A video-based program called “Serostatus Matters” will build the skills and confidence of primary care physicians around the topic of HIV testing.

Launched by the U.S. Centers for Disease Control and Prevention (CDC) and Tufts University School of Medicine, “Serostatus Matters” is a free, medical educational program whose goal is to improve physician-patient interactions during HIV testing. According to an AIDS.gov blog on the program, the videos are broken down into four topics:

  • The importance of routine HIV screening
  • Practical considerations for HIV screening implementation in the primary care clinician’s practice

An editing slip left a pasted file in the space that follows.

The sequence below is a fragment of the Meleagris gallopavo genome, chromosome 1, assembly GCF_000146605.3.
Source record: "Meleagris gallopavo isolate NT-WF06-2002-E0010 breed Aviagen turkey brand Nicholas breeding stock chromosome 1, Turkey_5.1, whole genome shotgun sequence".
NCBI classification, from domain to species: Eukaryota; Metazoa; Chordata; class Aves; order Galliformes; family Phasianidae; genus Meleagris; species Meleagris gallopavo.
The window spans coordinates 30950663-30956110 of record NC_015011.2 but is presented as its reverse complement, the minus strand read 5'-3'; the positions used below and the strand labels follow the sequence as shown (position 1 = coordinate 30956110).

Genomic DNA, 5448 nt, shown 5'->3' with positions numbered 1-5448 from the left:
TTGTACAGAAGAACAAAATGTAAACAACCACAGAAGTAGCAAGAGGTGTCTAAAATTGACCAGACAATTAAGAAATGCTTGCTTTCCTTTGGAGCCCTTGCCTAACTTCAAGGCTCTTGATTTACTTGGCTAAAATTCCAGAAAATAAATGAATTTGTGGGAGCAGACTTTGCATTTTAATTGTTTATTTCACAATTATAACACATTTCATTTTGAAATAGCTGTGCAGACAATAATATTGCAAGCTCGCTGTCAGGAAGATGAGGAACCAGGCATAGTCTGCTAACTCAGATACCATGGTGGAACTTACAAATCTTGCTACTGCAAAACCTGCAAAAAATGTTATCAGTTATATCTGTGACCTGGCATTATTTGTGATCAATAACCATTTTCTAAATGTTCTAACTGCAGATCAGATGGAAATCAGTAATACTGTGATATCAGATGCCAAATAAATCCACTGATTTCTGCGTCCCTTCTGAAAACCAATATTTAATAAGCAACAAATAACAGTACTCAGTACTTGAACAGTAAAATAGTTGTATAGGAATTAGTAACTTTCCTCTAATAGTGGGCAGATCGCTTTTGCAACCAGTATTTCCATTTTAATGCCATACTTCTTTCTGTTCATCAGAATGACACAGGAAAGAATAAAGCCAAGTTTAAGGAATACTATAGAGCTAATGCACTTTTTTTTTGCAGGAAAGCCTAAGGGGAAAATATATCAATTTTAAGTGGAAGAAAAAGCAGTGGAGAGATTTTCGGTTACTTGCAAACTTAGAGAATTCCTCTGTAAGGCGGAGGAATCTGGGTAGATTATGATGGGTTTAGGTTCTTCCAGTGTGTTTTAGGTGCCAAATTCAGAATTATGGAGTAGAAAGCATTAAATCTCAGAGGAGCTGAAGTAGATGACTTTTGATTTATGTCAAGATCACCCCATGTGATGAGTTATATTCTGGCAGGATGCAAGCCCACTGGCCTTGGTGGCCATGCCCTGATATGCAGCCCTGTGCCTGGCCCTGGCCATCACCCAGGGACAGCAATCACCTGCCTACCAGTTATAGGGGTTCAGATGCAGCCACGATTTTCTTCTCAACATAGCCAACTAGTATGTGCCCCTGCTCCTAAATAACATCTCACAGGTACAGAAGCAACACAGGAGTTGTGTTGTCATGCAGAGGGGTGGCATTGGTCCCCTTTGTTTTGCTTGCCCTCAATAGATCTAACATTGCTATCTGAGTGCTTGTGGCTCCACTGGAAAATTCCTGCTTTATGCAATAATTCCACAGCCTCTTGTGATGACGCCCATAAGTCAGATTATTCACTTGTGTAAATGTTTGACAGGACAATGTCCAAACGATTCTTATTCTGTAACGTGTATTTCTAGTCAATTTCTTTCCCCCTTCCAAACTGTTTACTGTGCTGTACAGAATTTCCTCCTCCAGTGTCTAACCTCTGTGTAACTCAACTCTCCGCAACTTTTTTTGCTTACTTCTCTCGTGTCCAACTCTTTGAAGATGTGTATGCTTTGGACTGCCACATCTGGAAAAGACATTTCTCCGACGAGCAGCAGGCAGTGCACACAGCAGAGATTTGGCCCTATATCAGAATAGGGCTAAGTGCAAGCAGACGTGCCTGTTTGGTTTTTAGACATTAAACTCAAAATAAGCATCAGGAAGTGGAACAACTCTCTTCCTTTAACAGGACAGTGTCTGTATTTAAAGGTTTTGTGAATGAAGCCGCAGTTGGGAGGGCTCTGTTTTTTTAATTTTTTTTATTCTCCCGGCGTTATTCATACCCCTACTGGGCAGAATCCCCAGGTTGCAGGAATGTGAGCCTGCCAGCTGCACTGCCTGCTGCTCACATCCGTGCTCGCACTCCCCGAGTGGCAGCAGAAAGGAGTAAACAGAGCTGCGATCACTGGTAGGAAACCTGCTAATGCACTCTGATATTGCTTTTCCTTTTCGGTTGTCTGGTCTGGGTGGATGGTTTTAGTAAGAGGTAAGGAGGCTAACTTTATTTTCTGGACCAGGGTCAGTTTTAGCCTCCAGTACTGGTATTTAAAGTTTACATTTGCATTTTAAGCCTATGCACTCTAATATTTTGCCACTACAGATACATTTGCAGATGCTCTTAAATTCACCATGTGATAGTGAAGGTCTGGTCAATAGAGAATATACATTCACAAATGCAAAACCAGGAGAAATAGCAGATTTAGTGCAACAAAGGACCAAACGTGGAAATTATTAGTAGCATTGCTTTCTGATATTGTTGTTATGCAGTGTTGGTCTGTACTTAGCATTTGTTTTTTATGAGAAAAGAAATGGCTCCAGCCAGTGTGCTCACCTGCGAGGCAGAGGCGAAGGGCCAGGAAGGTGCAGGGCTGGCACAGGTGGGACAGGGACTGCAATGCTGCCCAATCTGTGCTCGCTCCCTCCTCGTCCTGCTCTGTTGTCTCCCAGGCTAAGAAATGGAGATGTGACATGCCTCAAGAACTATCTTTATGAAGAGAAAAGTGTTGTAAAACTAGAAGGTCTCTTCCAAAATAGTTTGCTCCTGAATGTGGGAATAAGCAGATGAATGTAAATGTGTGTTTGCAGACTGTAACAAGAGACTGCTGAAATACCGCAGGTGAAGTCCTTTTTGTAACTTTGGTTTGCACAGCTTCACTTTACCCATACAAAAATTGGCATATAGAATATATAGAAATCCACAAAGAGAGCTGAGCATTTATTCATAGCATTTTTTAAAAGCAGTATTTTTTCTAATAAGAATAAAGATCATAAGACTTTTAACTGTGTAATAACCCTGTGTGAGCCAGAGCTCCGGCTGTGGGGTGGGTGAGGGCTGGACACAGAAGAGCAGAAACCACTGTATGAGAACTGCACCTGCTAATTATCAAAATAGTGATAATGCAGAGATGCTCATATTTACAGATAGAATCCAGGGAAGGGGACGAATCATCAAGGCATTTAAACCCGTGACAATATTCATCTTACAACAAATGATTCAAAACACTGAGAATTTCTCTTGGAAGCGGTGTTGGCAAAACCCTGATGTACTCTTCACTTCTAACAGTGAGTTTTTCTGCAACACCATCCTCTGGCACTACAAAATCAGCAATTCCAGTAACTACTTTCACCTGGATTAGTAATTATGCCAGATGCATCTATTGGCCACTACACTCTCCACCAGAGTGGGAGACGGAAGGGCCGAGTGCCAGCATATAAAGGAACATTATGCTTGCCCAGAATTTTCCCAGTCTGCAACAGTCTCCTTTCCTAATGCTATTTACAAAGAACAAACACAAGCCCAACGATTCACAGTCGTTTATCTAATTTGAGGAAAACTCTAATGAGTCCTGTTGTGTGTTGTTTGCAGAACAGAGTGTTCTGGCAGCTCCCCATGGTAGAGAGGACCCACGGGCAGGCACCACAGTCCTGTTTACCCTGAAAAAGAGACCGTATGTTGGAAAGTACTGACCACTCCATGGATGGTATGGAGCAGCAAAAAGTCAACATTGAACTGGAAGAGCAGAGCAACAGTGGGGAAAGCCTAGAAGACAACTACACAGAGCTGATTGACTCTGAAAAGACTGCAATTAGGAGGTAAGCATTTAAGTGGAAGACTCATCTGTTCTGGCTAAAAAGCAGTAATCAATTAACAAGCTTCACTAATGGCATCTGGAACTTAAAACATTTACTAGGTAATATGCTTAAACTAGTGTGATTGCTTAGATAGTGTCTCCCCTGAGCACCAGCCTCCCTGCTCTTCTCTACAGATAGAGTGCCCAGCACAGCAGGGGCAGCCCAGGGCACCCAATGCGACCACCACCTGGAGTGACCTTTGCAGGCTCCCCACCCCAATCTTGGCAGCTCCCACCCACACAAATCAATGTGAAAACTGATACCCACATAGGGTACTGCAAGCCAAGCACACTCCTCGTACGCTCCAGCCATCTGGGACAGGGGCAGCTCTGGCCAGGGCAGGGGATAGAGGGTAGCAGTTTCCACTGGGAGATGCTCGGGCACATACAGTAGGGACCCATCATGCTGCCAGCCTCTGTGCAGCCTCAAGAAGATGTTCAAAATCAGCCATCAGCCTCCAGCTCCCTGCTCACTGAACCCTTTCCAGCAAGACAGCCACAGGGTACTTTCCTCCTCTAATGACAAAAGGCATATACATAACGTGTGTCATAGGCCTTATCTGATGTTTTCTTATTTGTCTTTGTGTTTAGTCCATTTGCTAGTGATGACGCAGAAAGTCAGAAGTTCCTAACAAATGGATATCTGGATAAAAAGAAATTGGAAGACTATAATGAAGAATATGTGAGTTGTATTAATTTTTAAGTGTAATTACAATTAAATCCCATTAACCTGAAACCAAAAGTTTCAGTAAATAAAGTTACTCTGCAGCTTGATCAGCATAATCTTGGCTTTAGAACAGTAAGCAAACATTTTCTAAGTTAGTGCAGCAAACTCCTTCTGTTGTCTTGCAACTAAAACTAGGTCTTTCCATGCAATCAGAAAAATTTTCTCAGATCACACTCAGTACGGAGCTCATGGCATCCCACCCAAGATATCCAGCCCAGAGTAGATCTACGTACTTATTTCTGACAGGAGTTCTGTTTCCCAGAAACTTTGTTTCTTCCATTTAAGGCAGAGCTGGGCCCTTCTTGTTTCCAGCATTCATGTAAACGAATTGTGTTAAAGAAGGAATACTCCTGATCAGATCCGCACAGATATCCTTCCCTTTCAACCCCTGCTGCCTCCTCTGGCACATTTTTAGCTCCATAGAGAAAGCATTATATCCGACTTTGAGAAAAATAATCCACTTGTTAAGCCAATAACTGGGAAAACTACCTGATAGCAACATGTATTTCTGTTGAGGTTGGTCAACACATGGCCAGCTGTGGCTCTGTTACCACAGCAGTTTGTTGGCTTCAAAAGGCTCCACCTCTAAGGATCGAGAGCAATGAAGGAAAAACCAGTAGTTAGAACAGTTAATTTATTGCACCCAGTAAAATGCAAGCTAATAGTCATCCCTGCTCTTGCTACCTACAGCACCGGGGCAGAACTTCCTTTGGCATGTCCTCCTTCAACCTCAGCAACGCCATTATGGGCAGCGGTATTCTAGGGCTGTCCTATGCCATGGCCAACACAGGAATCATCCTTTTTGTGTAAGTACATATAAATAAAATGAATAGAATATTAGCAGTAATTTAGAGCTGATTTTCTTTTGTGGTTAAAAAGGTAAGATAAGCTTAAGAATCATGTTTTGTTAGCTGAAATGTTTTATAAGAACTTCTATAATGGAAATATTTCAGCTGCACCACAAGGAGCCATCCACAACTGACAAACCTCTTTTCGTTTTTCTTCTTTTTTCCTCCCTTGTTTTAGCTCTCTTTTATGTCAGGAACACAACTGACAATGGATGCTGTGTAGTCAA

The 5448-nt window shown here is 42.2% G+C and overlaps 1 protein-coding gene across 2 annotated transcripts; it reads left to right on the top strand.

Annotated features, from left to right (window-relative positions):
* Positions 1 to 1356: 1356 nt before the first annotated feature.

• Communicating test results with patients
  • Counseling the HIV-infected patient

In each of these scenarios, according to the blog post, “physician-patient vignettes model discussions of these topics with patients of different ethnicities and sexual preferences, and with different HIV test results (HIV-positive, indeterminate, and HIV-negative with a high risk for infection).”

It’s important for primary care doctors to feel comfortable and be knowledgeable during HIV screenings—and to be motivated to test for HIV in the first place—because more than 90 percent of new infections in the United States could be prevented by testing and then connecting people to care when they are diagnosed with HIV.

“Serostatus Matters” is part of the CDC campaign “HIV Screening. Standard Care,” which falls under the CDC’s Act Against AIDS umbrella of programs and campaigns.